- Paperback: 155 pages
- Publisher: St Vladimir's Seminary Press,U.S. (1 Jan. 1995)
- Language: English
- ISBN-10: 0881411337
- ISBN-13: 978-0881411331
- Product Dimensions: 1.3 x 13.3 x 19 cm
- Amazon Bestsellers Rank: 508,466 in Books (See Top 100 in Books)
On the Unity of Christ Paperback – 1 Jan 1995
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Alexandrian versus Antiochene Theology :
The Alexandrines based their Christology on john 1:14 amending it mystically with 1 Tim 3:16. They explained the Logos-sarx union with the soul-body analogy to illustrate the substantial union, an ontological oneness, between divinity and humanity in Christ. The rival theology of the Antiochenes employed the soul-body analogy to explain how the Divinity and humanity united in Christ without loosing their full integrity.
Cyril of Alexandria:
Cyril of Alexandria, the Christological champion for Orthodoxy, developed and exalted the theology of the famous school of Alexandria (Catechetical Didaskalia) He was trained by his uncle Theophilus of Alexandria, followed faithfully the Tradition of Alexandria from Clement, and Origen to Athanasius and Didymus, the blind. He was a great biblical expositor, and his christology is Bible based.Thomas Weinandy, debates that Cyril is the first, if not the only patristic theologian to employ the soul-body analogy properly, for different Church fathers conceive the union in Christ depending on their carrier philosophy, Aristotelian or neo- platonic. Every party, after Chalcedon, claimed to express what Cyril expounded and defended, one nature of the incarnate Logos, fully divine and genuinely human, which expressed the dual aspects in a harmonius and coordinated way. He builds on Athanasius theological defence of the divinity of the Son, and accordingly perfected the orthodox doctrine of theopesis, salvation by participation in the divine nature.
On The unity of Christ:
Fr. john McGukin, a patristic scholar, who teaches Early Church History, has revisited the controversial debate on one of the turning doctrines of the early Church. The translation is in a lucid language, with an elaborate introduction on Cyril's life and Christology. An in depth treatment of Cyril dogmatic theology, which has been revived in the last decades. Fr. McGukin made a great job in reintroducing the historical and theological debate.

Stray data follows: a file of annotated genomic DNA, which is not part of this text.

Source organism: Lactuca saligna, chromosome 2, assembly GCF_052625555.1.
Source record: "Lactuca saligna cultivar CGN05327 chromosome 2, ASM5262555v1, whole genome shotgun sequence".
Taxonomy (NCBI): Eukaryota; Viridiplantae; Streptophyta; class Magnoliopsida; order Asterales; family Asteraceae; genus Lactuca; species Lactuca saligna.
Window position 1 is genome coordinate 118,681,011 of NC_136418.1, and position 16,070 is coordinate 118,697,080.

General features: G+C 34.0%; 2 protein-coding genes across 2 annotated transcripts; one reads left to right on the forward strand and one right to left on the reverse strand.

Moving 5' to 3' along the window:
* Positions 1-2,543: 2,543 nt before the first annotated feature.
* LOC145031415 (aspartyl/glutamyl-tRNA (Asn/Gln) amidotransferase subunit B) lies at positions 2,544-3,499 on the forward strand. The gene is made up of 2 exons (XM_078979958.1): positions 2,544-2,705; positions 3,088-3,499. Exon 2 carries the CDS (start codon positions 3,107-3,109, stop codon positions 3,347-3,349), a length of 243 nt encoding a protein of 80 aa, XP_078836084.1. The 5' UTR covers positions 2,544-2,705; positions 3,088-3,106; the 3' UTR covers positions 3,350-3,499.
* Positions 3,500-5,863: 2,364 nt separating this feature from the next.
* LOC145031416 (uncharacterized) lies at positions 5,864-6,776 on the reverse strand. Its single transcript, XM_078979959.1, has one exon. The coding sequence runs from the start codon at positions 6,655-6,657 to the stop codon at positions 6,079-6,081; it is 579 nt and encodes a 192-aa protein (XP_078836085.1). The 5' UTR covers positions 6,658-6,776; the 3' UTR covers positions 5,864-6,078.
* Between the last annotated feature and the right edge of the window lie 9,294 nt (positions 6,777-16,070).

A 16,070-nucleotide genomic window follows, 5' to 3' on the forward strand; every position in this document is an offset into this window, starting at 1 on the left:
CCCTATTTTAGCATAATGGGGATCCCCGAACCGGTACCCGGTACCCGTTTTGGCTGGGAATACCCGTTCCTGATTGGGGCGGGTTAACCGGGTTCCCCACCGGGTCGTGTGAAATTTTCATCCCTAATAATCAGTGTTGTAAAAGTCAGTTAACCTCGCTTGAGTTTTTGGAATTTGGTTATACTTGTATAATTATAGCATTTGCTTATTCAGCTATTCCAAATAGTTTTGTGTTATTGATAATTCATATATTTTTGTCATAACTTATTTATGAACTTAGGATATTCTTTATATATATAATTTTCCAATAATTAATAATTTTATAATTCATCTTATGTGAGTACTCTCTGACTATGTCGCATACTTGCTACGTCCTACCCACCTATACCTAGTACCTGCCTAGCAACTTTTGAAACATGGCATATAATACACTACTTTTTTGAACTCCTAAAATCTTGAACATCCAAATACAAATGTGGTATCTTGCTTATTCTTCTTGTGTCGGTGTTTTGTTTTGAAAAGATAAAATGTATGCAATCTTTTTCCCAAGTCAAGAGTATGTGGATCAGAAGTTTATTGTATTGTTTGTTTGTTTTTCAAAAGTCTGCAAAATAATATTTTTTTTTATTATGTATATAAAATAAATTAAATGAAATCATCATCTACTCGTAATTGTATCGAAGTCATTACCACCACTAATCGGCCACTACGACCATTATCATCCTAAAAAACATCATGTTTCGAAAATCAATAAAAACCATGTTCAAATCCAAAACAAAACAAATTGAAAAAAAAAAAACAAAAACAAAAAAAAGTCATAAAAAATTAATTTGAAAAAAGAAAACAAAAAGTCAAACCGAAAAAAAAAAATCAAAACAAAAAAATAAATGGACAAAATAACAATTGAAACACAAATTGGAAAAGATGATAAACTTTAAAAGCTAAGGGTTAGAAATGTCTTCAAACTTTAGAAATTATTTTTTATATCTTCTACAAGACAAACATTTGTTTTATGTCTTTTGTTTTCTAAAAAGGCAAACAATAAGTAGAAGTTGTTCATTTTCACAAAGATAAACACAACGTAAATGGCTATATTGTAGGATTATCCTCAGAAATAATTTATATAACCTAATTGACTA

"This book is the last of Cyrils theological essays discrediting Nestorius and his Antiochene christology, and contains his most mature teaching on the mystery of union that baffled the theologians since the fourth century. It was written in the form of a dialogue, to explain the Hypostatic Union in Christ."(R. Yanney: Coptic Church review)
Fr. john McGukin, is professor of Early Church History, Union Theological Seminary, NY. He is a patristic scholar, and theologian. He wrote seven books and numerous articles, and is an expert on Cyril's soteriology and Alexandrine theology.
He is definitely verbose in areas, some much more so than others, which makes this work difficult to read at times and rather trying on the patience. When one can penetrate through that, though, then they see the full value of the work and the theology expressed in it.
He explains why Mary can be called the "Mother of God" or "God Bearer" ("Theotokos" in Greek) while illuminating, as many authors before him had, on how Christ prayed in the Garden while not comprimising His unity of divine and human in one being (OUSIA), how Christ can be called a prophet in His humanity while that not comprimising His divinity, and many more topics.
It is important when reading St. Cyril to take into account the letter of reunion between John of Antioch and himself in 433 in which Cyril validates and counts as equal to his "One Nature in the Incarnate Logos" The Antiochian and Greek "In Two Natures." This is precisely needed since in the Alexandrian school of theology PHYSIS (nature) is associated with OUSIA (substance) whereas in the Eastern Orthodox, particularly Antiochian and Greek at the time (Russia and the other Slaves hadn't been converted yet) HYPOSTASIS (person) is assoiated with OUSIA (substance).
Both schools are saying and were saying the same thing just in different words. In the latter it is considered that action is needed to define true personhood and in the other (the Coptic/Oriental Orthodox) it is considered simply being a person (Hypostasis) is enough with one composite physis out of two with Christ being in two Hypostasis in the Incarnate Logos (Christ). Whereas the Eastern Orthodox say in two physis and out of two Hypostasis both recognize the difference and terminology now. This MUST be taken into account when reading St. Cyril's works.
I would also recommend reading the Tome of Pope St. Leo the Great which was written not even two decades after Ephesus in 431, it gives an excellent view using the Greek and Antiochian terminology on who Christ is in regards to His divinity and humanity and the letter from St. Cyril to St. John of Antioch (it's only about five pages long if even that). You might also want to read Fr. John Romanides papers on St. Cyril and the Tome of Pope St. Leo the Great (another five or six page one, very short but informative) in addition, they are very well rounded and informative, they even include conversations he has with Oriental Orthodox bishops concerning his paper(s). All four go together VERY nicely and each serves to express the other three more clearly.
-Amos Smith (author of Healing The Divide: Recovering Christianity's Mystic Roots)